As we’ve come to expect, Sony released a lot of cameras this year, and the Cyber-shot RX100 V clearly caught your attention. Although it’s not a major upgrade to the RX100 Mark IV, the new Mark V improves on its predecessor with a revamped autofocus system, which features 315 phase-detection AF points covering 65% of the frame. The other major addition is a significantly increased buffer, allowing for full-resolution 20MP capture at 24fps, with full AE and AF. This is effectively equal to shooting 5K 24p video footage, made up of up to 150 JPEGs, or ~60 Raw + JPEGs in a burst. Impressive stuff.
This kind of performance, plus an impressive 4K video specification make the RX100 V a real powerhouse. It’s one of our favorite compact cameras of 2016, and clearly a hit among our readers, too. You voted it your high-end compact camera of the year.
Best midrange ILC – Runner-up: Panasonic Lumix DMC-G85
The Panasonic G85 (G80 outside the US) has proven to be something of a sleeper hit, this year. Although not as flashy as Olympus’s 2016 M43 offerings, the G85 is one of the most powerful and capable cameras of its type on the market. The G85 uses the same sensor as its predecessor the G7, but without an AA filter. The 2.36M dot OLED electronic viewfinder is all new, and boasts increased magnification compared to the G7.
The camera also gains in-body 5-axis image stabilization and Dual I.S. 2 as well as weather and dust-sealing. It now uses an electromagnetic shutter and features a new in-camera focus-stacking mode. Like its predecessor it is 4K-capable, has built-in Wi-Fi and utilizes Panasonic’s Depth from Defocus AF.
The G85 has become one of our go-to cameras for tradeshows and press events thanks to its small size, reliably focus and high-quality 4K video mode. Clearly it has impressed you, too, taking the runner up spot in our readers’ poll for best midrange ILC.
Best midrange ILC – Winner: Sony a6300
The G85 had tough competition this year in the shape of the Sony a6300. With an APS-C sensor and compact form factor, the a6300 is one of the most powerful cameras of its type on the market. As far as image quality is concerned the a6300 (literally) punches above its weight, offering class-leading resolution and high ISO noise performance and superb 4K video footage. Fast continuous shooting performance and an advanced hybrid AF system round out an impressive feature set.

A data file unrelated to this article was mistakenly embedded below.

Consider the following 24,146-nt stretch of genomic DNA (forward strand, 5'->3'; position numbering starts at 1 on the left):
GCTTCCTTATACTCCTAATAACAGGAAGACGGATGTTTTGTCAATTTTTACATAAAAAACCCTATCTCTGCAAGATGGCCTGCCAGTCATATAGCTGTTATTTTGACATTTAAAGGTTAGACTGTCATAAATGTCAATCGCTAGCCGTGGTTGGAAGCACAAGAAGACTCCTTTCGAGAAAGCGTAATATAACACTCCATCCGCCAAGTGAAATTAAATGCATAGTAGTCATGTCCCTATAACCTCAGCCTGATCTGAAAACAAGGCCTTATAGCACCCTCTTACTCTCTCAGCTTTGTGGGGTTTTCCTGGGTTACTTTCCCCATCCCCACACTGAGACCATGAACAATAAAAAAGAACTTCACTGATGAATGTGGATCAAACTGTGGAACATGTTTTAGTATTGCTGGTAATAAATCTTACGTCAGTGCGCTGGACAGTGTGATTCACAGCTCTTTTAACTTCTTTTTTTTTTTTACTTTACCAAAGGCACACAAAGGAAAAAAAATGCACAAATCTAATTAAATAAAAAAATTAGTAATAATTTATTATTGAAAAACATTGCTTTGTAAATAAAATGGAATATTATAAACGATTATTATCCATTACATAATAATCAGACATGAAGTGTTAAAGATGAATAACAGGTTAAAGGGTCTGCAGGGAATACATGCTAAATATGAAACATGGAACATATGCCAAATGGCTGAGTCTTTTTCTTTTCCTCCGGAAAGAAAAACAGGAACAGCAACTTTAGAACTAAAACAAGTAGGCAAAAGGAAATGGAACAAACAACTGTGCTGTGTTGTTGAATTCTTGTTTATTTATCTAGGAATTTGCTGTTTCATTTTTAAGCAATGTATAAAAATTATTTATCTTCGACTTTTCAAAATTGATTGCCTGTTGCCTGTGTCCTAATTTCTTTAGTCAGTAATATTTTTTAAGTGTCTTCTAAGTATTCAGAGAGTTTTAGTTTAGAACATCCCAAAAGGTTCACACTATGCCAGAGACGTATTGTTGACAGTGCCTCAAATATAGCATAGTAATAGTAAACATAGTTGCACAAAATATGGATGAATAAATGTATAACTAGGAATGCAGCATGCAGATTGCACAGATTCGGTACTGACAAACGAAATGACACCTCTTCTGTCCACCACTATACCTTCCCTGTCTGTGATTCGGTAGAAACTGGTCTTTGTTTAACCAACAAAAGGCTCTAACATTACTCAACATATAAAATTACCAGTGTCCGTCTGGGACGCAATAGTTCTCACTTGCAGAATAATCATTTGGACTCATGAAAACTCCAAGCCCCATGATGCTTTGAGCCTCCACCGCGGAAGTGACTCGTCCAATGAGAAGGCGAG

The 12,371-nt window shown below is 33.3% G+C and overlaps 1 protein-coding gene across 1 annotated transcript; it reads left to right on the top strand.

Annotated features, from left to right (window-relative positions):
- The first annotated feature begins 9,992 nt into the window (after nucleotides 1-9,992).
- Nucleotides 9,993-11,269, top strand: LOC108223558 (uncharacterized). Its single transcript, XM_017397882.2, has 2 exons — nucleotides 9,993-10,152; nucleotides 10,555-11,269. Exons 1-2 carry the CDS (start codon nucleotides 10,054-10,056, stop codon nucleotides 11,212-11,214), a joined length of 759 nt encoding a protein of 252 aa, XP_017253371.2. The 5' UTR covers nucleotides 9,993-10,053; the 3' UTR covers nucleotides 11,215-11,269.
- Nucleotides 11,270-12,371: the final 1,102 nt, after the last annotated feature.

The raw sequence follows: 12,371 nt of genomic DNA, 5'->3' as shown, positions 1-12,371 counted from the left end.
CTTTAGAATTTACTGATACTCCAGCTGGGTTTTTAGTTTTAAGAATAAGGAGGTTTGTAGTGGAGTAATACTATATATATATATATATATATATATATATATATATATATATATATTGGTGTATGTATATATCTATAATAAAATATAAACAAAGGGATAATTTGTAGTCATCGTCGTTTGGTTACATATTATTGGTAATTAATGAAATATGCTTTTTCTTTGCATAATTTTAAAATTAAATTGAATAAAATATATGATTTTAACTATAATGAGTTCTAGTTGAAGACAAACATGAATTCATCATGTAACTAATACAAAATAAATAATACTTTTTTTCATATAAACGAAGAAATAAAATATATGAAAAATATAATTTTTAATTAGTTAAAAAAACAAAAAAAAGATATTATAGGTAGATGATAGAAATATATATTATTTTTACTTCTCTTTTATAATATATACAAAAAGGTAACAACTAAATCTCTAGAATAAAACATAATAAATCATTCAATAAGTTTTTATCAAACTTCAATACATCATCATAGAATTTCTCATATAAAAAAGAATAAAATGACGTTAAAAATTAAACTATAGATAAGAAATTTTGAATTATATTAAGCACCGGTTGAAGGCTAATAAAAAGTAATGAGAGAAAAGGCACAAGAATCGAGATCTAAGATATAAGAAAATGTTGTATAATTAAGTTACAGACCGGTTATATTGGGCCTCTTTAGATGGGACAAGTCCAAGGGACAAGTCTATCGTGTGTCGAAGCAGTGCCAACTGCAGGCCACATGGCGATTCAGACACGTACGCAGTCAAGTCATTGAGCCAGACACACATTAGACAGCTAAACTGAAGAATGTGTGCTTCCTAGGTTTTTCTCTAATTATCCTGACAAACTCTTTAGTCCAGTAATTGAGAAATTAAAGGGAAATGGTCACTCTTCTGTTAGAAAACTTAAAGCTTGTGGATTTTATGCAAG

Since it was released, we’ve reached for the a6300 more and more, for ‘run and gun’ video, especially. And the a6300 impressed you enough to beat stiff competition and win our poll for best midrange ILC.
Best high-end / professional ILC – Runner-up: Fujifilm X-T2
The Fujifilm X-T2 is one of the most likable ILCs on the market. While the X-T1 was a lot of fun to use, it was in some respects (resolution, video and autofocus being the most obvious) a little behind its competition. The X-T2 fixes all that, without messing with the formula that made its predecessor such a great camera.
Fujifilm’s current 24MP APS-C sensor is capable of excellent still image quality, and while not class-leading, a revamped AF system makes the X-T2 more versatile than its predecessor. The X-T2 is Fujifilm’s first camera to offer 4K video capture, and footage compares very well to other 4K-enabled competitors, not to mention older X-series models, which were notoriously weak when it came to video. We weren’t surprised to see that you think highly of the X-T2, voting it runner-up in our readers’ poll for best high-end / professional ILC.
Best high-end / professional ILC – Winner: Nikon D500
It was a tight race in the high-end / professional ILC poll this year, but the Nikon D500 just pipped the X-T2 to the top position, by a whisker. The long-awaited successor to the D300S, the D500 is a stunning camera, and easily the most advanced APS-C DSLR that we’ve ever reviewed. Essentially the best bits of the flagship Nikon D5 but in a smaller, APS-C format body, the D500 is a powerhouse.
Capable of 10fps capture with an almost infinite buffer (when using an XQD card) the D500 is a superbly capable tool for wildlife and action photography, but is equally useful for travel, landscape work and portraiture. The D500’s 153-point autofocus system is almost uncanny in its ability to accurately track moving subjects, and the camera’s tough and weather-sealed body is designed to stand up to hard professional use.
Aside from its somewhat half-baked 4K video mode, the D500 is practically peerless in the APS market, and also compares very favorably against the best of its full-frame competitors. It topped your list of 2016’s high-end / professional ILCs, and a very worthy winner it is, too.
Have Your Say
You’ve seen the results from our five polls, so now’s the time to pick an overall winner. You can vote for up to three of the products in this poll, and voting closes at midnight (PT) on December 31st. We’ll announce the overall winner, and runner-up early in the new year.
Thanks for voting, and for contributing to DPReview over the past year. We couldn’t do any of this without you.
Have your say
Nikon AF-S 105mm F1.4E
Olympus M.Zuiko 12-100mm F4
Panasonic Lumix DMC-G85
Sigma 85mm F1.4 Art
Sigma 50-100mm F1.8 Art
Sony Cyber-shot RX10 III
Sony Cyber-shot RX100 V
Voting is easy – you pick your favorite products by dragging and dropping. You can pick up to three, and rank them in order of priority.